(CN) – The U.S. Supreme Court ordered an Atlanta appeals court to reconsider a convicted murderer’s bid for a new trial, because the jury’s gift of sexually explicit chocolates to court officials may constitute improper contact.
Marcus Wellons was sentenced to death for the 1989 rape and murder of a 15-year-old Atlanta girl by a Georgia state court.
After the 1993 conviction, Wellons’ attorney discovered that the jury had given penis-shaped chocolates to the trial judge and female breast-shaped chocolates to the bailiff either during the jury’s sentencing deliberations or immediately after. The jurors and bailiff also planned a reunion.
Wellons said the gifts entitled him to a new trial, but the district court denied relief, saying his claims were procedurally barred. The 11th Circuit affirmed.
In the 5-4 ruling, the high court ordered the federal appeals court to reconsider whether Wellons is entitled to an evidentiary hearing. The Supreme Court upheld the denial of habeas relief, but said his request for a hearing to look at relationship between jurors and court officials might be valid.
“From beginning to end, judicial proceedings conducted for the purpose of deciding whether a defendant shall be put to death must be conducted with dignity and respect,” the ruling states.
Dissenting justices said the ruling was an improper use of the court’s power to grant certiorari, vacate judgment and remand the case, called a “GVR.”
In their dissenting opinion, Justices Antonin Scalia and Clarence Thomas said the court does not have a basis for remanding the case, as the appeals court already concluded that a hearing wasn’t warranted. The ruling is part of “the systematic degradation of our traditional requirements for a GVR,” Scalia wrote, a trend making it easier to remand cases after its April 2009 decision in Cone v. Bell. That decision broadened the qualifications for federal review of state criminal cases.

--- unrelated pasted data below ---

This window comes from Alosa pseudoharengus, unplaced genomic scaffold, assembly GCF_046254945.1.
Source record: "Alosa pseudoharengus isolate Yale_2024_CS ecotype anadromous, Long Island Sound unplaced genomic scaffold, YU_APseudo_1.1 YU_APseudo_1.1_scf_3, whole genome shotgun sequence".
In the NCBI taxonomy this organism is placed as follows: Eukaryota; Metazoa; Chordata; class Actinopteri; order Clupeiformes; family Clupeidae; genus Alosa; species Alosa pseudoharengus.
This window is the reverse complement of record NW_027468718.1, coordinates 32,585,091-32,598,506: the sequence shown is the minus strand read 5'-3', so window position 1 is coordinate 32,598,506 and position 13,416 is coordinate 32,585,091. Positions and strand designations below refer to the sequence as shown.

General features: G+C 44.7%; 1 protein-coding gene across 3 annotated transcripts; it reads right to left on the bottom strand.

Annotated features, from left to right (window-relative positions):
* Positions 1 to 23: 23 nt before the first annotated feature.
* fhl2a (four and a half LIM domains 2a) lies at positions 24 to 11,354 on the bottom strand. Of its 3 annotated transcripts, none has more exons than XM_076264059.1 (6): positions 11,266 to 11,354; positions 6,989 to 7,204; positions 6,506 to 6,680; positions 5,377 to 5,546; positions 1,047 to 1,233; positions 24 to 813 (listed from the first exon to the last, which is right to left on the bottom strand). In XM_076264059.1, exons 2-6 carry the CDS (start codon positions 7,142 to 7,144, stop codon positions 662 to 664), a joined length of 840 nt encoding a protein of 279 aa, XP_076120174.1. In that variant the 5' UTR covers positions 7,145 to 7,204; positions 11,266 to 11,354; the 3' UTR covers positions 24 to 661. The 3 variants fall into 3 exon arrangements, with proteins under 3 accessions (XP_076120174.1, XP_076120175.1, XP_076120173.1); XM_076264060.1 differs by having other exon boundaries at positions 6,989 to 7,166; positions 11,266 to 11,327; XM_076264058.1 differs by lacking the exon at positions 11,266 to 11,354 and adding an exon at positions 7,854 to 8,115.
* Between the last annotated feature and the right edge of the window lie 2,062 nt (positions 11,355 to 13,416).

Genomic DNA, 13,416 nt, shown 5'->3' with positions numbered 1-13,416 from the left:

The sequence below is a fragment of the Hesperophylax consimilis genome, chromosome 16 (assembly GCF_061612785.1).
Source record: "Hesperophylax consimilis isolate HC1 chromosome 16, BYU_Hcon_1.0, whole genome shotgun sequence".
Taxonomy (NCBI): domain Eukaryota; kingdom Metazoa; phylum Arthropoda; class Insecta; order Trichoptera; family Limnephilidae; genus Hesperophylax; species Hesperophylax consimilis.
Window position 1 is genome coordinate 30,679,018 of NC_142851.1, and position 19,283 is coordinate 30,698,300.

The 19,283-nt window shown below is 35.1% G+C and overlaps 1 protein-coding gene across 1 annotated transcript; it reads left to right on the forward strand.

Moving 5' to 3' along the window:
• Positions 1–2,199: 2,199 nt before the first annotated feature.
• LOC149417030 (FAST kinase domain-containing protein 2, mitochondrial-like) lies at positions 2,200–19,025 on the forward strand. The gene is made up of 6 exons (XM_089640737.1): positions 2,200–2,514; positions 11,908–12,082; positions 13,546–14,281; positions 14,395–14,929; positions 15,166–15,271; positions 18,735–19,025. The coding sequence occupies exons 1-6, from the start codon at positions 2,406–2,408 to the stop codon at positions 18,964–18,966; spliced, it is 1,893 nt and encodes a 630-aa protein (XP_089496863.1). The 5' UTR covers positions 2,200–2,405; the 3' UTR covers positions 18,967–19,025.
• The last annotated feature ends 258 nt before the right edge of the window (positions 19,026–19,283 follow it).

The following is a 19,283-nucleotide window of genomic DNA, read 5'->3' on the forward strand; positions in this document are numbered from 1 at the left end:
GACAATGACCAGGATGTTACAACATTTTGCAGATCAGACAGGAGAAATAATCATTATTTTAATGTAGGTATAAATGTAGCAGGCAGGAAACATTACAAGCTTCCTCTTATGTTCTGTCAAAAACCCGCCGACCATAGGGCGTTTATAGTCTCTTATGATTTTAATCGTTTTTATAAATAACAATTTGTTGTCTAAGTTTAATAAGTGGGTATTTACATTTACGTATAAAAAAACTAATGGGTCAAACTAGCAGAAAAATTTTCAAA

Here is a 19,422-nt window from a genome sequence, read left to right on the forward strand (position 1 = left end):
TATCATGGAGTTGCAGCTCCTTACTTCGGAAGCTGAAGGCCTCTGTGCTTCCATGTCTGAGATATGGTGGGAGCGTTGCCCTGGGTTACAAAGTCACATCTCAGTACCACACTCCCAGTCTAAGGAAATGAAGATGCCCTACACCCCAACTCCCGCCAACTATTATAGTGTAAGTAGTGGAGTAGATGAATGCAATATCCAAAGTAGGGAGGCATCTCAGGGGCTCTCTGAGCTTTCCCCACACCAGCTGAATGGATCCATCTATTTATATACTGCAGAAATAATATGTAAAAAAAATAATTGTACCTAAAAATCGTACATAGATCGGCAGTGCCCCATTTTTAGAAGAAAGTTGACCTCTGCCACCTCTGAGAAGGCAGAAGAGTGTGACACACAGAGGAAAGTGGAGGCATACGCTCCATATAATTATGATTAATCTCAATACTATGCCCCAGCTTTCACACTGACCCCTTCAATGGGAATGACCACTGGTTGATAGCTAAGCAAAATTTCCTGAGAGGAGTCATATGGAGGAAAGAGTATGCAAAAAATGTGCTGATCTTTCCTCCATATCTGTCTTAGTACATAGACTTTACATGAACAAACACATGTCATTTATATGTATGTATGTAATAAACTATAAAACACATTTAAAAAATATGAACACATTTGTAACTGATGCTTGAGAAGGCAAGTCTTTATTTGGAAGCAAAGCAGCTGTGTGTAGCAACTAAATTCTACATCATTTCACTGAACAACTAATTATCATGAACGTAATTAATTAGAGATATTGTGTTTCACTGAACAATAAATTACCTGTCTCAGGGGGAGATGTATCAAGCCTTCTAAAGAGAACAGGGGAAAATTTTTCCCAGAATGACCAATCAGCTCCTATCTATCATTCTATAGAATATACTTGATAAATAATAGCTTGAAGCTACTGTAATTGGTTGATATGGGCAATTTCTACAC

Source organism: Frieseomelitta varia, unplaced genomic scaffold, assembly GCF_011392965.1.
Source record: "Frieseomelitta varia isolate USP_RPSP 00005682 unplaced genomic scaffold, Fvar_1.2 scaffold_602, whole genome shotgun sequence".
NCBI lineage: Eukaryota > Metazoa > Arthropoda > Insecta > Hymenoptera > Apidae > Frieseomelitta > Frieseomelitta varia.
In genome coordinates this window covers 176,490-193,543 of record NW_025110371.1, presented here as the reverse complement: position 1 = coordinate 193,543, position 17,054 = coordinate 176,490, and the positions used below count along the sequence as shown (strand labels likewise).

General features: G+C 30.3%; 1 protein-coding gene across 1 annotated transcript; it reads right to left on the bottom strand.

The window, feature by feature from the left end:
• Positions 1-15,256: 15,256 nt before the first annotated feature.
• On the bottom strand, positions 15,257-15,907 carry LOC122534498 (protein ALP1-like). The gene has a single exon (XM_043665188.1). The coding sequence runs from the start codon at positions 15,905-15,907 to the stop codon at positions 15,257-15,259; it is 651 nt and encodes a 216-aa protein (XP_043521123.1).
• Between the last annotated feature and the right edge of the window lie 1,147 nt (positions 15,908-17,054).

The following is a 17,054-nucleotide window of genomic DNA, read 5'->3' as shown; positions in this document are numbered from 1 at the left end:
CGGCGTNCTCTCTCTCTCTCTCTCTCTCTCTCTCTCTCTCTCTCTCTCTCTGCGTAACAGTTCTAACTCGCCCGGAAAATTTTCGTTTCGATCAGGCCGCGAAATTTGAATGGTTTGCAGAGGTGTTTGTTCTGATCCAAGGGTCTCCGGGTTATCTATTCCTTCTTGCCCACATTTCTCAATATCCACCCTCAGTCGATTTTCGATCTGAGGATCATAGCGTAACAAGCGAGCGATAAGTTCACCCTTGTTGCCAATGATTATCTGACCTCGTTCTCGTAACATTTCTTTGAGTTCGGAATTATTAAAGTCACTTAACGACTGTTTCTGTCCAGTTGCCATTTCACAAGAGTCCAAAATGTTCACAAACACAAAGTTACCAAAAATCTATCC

“The power to ‘revise and correct for error,’ which the court has already turned into ‘a power to void for suspicion,’ has now become the power to send back for a redo,” Scalia wrote. He said the ruling gives the lower court the impression that “we were schoolmasters grading their homework.”
Scalia called the ruling a “delay of justice,” since Wellons committed the murder 20 years ago.
Justice Samuel Alito and Chief Justice John Roberts also dissented on the basis of misuse of remand practice.
“[T]here is no basis for vacating the decision unless there is reason to reconsider based on the merits of the case,” Alito wrote.
Though Alito said he agreed that “the strange and tasteless gifts that were given to the trial judge and bailiff are facially troubling,” he said the high court should not use its power to remand to address the matter. In this case, Alito said the court is “using the GVR as a vehicle for urging the court of appeals to reconsider its holding on a question that is entirely independent of the ground for the GVR.”
Justices Anthony Kennedy, Ruth Bader Ginsburg, John Paul Stevens, Stephen Breyer and Sonia Sotomayor joined the unsigned majority opinion.